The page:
How can I sue somebody who I lent $24,000 for a business and there there is a signed contract?

I lend a friend of mine money 8 years ago to buy vehicles for sale at his garage. He agreed to pay back the money plus interest, however he hasn’t paid back a cent and he moved out of state.

Asked on June 14, 2017 under Business Law, Connecticut

Answers:

SJZ, Member, New York Bar / FreeAdvice Contributing Attorney

Answered 3 years ago | Contributor

You sue them by filing a lawsuit in court and then having it served on them (personally delivered to them). To sue someone, you need a physical address: you *must* be able to physically deliver the summons and complaint (legal documents starting the action). If you can't find him, you cannot sue him.
For $24,000 plus years of interest, it would be worth it to hire an attorney specializing in collections-style work to help you. Such a lawyer will not only know the how to write, file, etc. the complaint and how to litigate the case, but will likely have tools and resources to locate your former friend. Possibly you can find an attorney who will take the case on a commission basis--for a share of what is recovered. While you may pay a higher amount if the lawyer wins and gets the money for you than you would have paid under a different fee arrangement, you will pay little or nothing if the attorney does not recover money for you; thus, a case like this on a contingency basis is essentially risk free for you. Even if you have to pay the attorney, say, 1/3 of whatever he collects for you (one-third is a common amount), right now you have nothing--2/3 of up to $24,000+ will still put you well ahead of where you are now economically, and you can have the chance to get all that money without actually risking anything.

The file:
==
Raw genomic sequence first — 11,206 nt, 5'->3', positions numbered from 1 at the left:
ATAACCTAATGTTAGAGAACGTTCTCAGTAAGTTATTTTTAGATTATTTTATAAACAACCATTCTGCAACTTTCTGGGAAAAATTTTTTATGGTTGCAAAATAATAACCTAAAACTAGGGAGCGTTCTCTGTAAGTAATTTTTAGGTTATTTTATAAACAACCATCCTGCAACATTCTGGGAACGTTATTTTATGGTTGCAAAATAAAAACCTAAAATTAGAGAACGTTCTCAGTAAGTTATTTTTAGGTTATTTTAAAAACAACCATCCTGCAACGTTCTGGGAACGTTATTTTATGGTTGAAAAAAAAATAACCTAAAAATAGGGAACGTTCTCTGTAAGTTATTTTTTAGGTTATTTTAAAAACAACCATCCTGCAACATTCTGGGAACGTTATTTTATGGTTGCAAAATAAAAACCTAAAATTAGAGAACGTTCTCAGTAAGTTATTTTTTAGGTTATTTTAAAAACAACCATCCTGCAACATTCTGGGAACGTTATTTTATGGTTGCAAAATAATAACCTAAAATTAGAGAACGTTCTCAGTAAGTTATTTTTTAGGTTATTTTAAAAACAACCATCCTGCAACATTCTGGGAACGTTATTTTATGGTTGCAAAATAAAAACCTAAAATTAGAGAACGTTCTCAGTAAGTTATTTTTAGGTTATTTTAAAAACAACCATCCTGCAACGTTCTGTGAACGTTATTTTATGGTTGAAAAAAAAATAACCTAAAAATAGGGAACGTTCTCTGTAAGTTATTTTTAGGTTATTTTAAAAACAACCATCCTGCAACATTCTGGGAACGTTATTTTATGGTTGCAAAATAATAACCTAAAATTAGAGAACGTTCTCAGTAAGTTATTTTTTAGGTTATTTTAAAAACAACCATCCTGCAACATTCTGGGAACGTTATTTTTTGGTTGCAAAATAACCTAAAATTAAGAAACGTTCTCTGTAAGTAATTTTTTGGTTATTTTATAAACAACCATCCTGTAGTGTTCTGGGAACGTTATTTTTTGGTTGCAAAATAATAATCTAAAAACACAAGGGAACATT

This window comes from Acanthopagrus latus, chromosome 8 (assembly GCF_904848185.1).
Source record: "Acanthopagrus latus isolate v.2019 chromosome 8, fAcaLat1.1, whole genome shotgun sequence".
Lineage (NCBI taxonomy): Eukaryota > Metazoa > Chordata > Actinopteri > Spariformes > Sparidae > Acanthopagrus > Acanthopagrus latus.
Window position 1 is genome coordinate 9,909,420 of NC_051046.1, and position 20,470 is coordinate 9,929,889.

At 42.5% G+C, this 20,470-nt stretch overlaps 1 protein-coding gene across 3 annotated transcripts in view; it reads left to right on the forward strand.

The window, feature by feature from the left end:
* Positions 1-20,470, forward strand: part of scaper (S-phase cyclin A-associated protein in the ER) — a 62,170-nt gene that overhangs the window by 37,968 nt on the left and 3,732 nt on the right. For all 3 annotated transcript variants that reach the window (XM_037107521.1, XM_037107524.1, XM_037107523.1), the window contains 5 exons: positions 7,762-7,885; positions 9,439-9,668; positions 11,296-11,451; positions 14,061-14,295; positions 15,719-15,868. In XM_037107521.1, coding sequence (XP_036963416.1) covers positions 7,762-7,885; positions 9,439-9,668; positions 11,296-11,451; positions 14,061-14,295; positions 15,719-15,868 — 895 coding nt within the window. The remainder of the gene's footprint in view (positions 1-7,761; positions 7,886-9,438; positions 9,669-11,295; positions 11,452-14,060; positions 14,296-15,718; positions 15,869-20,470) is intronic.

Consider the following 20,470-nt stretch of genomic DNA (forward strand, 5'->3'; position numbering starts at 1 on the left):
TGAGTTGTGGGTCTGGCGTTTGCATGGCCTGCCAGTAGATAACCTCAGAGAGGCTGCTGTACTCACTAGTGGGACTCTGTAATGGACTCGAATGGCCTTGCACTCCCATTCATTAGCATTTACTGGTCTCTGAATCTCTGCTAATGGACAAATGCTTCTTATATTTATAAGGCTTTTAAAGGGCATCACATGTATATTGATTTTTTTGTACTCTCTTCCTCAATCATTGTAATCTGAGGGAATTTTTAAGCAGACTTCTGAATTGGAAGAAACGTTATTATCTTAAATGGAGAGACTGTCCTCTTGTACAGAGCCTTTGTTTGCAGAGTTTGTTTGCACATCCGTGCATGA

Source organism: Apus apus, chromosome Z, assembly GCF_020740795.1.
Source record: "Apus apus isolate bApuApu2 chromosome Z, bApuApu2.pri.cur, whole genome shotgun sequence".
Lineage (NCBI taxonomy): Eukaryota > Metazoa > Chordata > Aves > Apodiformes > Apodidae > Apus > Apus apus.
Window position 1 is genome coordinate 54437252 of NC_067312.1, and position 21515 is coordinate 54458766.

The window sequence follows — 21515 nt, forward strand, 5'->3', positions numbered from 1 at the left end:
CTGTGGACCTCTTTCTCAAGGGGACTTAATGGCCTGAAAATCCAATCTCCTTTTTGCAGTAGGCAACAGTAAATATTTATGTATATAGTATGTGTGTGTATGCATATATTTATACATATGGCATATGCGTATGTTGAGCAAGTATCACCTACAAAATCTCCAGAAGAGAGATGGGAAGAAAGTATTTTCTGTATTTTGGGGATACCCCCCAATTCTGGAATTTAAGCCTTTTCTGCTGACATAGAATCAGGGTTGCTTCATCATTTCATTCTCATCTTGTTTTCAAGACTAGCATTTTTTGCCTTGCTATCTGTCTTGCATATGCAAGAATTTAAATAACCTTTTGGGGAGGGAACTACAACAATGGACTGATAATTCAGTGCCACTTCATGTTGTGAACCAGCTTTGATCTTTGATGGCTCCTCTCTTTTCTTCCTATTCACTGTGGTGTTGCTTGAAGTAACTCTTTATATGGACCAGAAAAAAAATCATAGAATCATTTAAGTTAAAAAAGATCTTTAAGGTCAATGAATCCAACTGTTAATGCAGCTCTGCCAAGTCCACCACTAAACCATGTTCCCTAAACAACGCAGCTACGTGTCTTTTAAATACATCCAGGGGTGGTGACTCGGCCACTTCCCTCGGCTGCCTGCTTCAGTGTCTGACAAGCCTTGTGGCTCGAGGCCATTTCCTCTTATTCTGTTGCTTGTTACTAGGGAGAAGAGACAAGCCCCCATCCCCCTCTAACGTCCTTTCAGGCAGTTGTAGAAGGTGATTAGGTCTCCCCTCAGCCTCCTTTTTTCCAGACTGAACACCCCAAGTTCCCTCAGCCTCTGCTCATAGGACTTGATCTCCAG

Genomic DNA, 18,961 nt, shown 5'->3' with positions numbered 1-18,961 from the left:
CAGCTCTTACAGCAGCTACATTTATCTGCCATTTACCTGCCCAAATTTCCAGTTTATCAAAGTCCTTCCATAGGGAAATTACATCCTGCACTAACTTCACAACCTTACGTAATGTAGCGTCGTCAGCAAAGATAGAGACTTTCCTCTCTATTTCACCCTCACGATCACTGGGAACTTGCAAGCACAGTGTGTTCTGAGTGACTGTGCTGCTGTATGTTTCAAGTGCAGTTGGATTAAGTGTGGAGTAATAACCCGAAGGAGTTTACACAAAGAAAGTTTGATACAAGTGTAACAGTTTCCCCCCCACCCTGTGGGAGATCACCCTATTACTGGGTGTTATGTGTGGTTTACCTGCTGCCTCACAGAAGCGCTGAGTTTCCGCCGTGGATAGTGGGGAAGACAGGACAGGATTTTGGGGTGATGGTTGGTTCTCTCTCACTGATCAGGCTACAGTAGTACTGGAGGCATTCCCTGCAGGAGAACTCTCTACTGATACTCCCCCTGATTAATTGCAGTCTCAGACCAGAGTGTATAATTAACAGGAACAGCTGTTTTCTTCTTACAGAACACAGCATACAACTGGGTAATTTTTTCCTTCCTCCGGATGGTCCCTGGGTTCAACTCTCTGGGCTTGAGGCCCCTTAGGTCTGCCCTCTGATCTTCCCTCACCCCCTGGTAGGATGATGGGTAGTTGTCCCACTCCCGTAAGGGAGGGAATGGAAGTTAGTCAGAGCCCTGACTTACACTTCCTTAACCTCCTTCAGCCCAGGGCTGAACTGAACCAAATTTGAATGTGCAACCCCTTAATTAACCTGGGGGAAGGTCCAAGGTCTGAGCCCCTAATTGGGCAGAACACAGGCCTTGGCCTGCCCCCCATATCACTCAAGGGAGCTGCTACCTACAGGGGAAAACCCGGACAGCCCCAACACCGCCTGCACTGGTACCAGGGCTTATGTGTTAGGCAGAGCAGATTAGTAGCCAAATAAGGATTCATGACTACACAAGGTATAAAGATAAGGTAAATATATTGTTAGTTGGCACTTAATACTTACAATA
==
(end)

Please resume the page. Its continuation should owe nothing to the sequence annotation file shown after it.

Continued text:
IMPORTANT NOTICE: The Answer(s) provided above are for general information only. The attorney providing the answer was not serving as the attorney for the person submitting the question or in any attorney-client relationship with such person. Laws may vary from state to state, and sometimes change. Tiny variations in the facts, or a fact not set forth in a question, often can change a legal outcome or an attorney's conclusion. Although AttorneyPages.com has verified the attorney was admitted to practice law in at least one jurisdiction, he or she may not be authorized to practice law in the jurisdiction referred to in the question, nor is he or she necessarily experienced in the area of the law involved. Unlike the information in the Answer(s) above, upon which you should NOT rely, for personal advice you can rely upon we suggest you retain an attorney to represent you.